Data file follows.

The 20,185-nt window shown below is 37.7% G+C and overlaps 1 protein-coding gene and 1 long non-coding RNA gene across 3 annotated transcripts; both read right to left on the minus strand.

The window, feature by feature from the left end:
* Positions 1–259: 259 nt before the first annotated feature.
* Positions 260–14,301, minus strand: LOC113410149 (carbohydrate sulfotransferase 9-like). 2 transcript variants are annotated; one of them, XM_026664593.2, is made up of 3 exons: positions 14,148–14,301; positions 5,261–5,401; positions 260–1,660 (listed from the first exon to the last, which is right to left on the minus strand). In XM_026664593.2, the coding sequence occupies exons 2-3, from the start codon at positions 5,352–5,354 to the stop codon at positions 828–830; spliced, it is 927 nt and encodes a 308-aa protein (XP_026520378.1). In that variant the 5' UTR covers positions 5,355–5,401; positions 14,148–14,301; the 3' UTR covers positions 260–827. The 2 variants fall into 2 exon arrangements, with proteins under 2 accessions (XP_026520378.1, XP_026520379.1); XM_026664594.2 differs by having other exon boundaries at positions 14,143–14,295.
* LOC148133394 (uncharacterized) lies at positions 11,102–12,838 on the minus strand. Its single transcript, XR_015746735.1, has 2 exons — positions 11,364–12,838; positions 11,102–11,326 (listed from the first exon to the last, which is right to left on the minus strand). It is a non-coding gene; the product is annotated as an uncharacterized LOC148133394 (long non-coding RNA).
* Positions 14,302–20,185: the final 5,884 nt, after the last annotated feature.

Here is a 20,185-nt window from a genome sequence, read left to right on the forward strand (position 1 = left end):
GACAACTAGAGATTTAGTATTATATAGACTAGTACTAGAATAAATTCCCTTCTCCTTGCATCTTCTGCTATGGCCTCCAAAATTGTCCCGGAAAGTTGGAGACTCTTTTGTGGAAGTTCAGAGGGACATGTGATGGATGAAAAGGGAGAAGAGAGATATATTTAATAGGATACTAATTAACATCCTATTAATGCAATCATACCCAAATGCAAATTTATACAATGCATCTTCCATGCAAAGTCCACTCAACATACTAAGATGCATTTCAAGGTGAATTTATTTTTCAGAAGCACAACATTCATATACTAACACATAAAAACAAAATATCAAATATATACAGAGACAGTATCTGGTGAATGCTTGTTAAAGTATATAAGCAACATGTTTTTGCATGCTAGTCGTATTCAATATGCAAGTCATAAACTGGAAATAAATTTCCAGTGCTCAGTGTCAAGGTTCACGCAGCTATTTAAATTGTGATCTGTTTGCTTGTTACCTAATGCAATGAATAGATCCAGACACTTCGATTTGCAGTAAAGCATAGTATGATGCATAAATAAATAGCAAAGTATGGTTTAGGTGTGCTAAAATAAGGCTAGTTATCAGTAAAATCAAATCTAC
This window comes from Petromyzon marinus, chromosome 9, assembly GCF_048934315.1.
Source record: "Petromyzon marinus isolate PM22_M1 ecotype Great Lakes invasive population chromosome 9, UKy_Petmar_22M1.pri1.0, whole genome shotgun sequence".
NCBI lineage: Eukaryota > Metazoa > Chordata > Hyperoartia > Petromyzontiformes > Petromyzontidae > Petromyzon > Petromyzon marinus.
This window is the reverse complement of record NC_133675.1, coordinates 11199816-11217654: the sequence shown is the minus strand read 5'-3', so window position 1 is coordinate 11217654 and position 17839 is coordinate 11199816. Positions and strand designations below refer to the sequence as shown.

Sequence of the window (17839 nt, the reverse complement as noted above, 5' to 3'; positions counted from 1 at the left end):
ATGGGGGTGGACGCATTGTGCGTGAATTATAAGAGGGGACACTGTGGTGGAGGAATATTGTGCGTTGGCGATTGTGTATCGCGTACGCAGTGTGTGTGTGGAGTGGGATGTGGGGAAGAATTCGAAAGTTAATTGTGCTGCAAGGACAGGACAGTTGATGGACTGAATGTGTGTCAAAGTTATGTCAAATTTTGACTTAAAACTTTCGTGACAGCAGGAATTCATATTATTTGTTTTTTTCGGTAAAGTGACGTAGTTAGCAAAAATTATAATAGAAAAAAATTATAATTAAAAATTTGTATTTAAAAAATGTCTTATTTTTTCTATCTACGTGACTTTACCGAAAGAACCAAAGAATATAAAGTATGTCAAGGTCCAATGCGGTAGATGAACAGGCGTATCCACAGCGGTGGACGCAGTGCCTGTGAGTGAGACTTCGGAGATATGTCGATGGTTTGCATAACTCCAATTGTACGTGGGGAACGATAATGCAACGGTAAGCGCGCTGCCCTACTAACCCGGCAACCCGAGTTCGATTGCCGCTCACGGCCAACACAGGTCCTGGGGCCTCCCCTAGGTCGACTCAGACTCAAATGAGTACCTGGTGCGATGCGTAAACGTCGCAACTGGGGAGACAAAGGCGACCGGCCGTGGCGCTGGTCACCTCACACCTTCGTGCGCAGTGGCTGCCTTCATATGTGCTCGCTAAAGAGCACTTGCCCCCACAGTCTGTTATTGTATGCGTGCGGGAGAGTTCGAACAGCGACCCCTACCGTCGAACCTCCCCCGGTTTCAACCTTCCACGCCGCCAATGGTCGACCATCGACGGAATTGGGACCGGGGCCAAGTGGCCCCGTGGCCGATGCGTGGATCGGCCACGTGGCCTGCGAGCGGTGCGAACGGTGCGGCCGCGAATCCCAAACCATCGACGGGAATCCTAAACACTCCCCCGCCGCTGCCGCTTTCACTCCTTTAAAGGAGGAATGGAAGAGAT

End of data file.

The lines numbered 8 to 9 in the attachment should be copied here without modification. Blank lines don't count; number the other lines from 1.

GACAACTAGAGATTTAGTATTATATAGACTAGTACTAGAATAAATTCCCTTCTCCTTGCATCTTCTGCTATGGCCTCCAAAATTGTCCCGGAAAGTTGGAGACTCTTTTGTGGAAGTTCAGAGGGACATGTGATGGATGAAAAGGGAGAAGAGAGATATATTTAATAGGATACTAATTAACATCCTATTAATGCAATCATACCCAAATGCAAATTTATACAATGCATCTTCCATGCAAAGTCCACTCAACATACTAAGATGCATTTCAAGGTGAATTTATTTTTCAGAAGCACAACATTCATATACTAACACATAAAAACAAAATATCAAATATATACAGAGACAGTATCTGGTGAATGCTTGTTAAAGTATATAAGCAACATGTTTTTGCATGCTAGTCGTATTCAATATGCAAGTCATAAACTGGAAATAAATTTCCAGTGCTCAGTGTCAAGGTTCACGCAGCTATTTAAATTGTGATCTGTTTGCTTGTTACCTAATGCAATGAATAGATCCAGACACTTCGATTTGCAGTAAAGCATAGTATGATGCATAAATAAATAGCAAAGTATGGTTTAGGTGTGCTAAAATAAGGCTAGTTATCAGTAAAATCAAATCTAC
This window comes from Petromyzon marinus, chromosome 9, assembly GCF_048934315.1.